Saturday, October 25, 2014

Letters on Irish Emigration

Letters on Irish Emigration


Worcester, Massachusetts, Jan. 30, 1852.

He [The Irishman] travels little there; when he labors, it is in a most uneventful way, —and, apparently, he is very idle most of the time.

p51  - The good part

As to its nature [Irish immigration], there needs here to be said only this, -- that the Irish emigration, as we see it, —the Celtic Exodus, as it has been called, — seems clearly to belong to the established, uninterrupted fortune of the Celitic race, as if it had been the immediate result of battle and bloody defeat. It will be remembered that within the scope of written history; this Celtic race, —speaking, a language of kin to its language of today, marked with the same sign of physical conformation, -- held without intermixture of foreign races, all Western Europe, including parts even of Italy. Since that period of wide extent, its fortunes are dark in parts; but this much is clear, that the clans which composed it have been perpetually divided among themselves, and in contest against Gothic or other waves of population, pressing upon them from the East, that they have constantly lost ground. Whether it is defeat by Camillus or by Caesar, or by the Ostogoths or the Danes, or the Saxons or Cromwell, defeat is their history, not, of course, in every battle, but certainly in the experience of each single generation. Such defeats have driven them further and further
westward, and have absorbed more and more of their race, either to enrich the battle-fields, or to serve as the slaves or as the wives of the conquerors, — until the last two centuries have seen it pure only in its western fastnesses.  Through those centuries it has stood at bay on the headlands of western England and France, and, I suppose, Spain; it  has had full inhabitability, though not government, of most of Ireland and northern Scotland. Those points of the world are to be looked upon just like the "Indian Leap,’ or the Mount Kinneo of our own Legends ; they are the last resting places where a great gallant race has been driven in by its conquerors, before their last destructive attack upon it.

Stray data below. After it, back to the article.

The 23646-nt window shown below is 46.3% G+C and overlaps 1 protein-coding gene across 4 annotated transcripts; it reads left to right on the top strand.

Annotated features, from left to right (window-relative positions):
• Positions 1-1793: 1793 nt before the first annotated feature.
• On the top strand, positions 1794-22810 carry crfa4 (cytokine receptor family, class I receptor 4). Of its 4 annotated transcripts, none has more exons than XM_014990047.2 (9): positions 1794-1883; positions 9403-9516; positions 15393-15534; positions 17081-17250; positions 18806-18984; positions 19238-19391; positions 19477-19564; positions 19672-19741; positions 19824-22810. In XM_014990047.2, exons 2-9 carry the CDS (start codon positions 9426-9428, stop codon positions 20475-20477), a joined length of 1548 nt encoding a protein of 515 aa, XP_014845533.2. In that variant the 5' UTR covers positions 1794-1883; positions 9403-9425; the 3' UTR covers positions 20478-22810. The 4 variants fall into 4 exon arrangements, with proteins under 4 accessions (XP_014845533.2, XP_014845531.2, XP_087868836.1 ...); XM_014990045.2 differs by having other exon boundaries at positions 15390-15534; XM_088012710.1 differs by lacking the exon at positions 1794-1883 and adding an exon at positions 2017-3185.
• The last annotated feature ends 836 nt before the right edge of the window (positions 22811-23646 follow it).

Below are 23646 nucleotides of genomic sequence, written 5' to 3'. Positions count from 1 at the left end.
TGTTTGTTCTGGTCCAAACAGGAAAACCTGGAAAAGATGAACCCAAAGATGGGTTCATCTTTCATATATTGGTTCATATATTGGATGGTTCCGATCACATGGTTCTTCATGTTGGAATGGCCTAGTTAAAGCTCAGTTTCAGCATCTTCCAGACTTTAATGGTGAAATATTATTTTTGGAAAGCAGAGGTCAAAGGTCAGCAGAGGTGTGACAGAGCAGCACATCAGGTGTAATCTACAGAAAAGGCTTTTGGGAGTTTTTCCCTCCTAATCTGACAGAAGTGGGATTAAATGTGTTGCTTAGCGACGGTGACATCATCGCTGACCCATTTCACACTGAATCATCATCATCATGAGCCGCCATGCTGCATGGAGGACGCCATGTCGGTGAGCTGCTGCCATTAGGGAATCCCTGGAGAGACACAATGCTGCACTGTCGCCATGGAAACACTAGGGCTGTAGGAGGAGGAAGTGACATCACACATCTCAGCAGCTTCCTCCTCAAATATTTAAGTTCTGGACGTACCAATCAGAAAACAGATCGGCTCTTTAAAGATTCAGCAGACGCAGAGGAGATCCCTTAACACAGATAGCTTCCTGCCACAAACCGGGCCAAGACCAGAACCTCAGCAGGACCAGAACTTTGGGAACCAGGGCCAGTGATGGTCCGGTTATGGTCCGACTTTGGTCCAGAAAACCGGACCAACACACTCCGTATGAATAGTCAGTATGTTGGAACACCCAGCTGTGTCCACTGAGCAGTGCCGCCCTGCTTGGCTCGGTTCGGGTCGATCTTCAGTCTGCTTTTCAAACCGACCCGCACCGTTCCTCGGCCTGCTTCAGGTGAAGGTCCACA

This last attack the conquerors have now made; —not intentionally,
but because they did not know how to resist their destiny; not as Cromwell destroyed the Irish at Drogheda, or as Caesar attacked the Treviri, but in the more destructive, though more kindly meant, invasion, of modern systems of agriculture, manufactures and commerce. The untaught and wretched Irish Celt, of the pure blood, could no more stand the competition of the well-compacted English social system than could his progenitors or their kinsmen stand the close-knit discipline of Caesar’s legions.  

p 52

In the effort to stand it poor Ireland counts her millions of slain. They have died of deaths more terrible than battle, and the rest conscious of their last defeat have nothing left for it but to flee farther yet westward and leave their old homes to this invasion which will not end
p 53  

'That inefficiency of the pure Celiic race furnishes the answer to the question.  How much use are the Irish to use in America. The Native American answer is, “None at all.”  And the Native American policy is to keep them  away. 

p 58

The State should stop at once its efforts to sweep them back back.
It cannot do it. It ought not do it. It should welcome
them; register them ; send them at once to the labor needing
regions: care for them if sick ; and end by a system, all that
mass of unsystematic statute which handles them as outcasts
or Pariahs.

The Federal Government, having all the power, should use
it ; not growling in its manger, as it does, and only hindering
those upon whom, in its negligence, the duty falls.

And Nation State, or man should feel that the Emigration
is the greatest instead of the last element of our material
prosperity; an element which should brace us to meet and
handle any difficulties, real or fancied, which it may bring to our institutions of politics or of religion.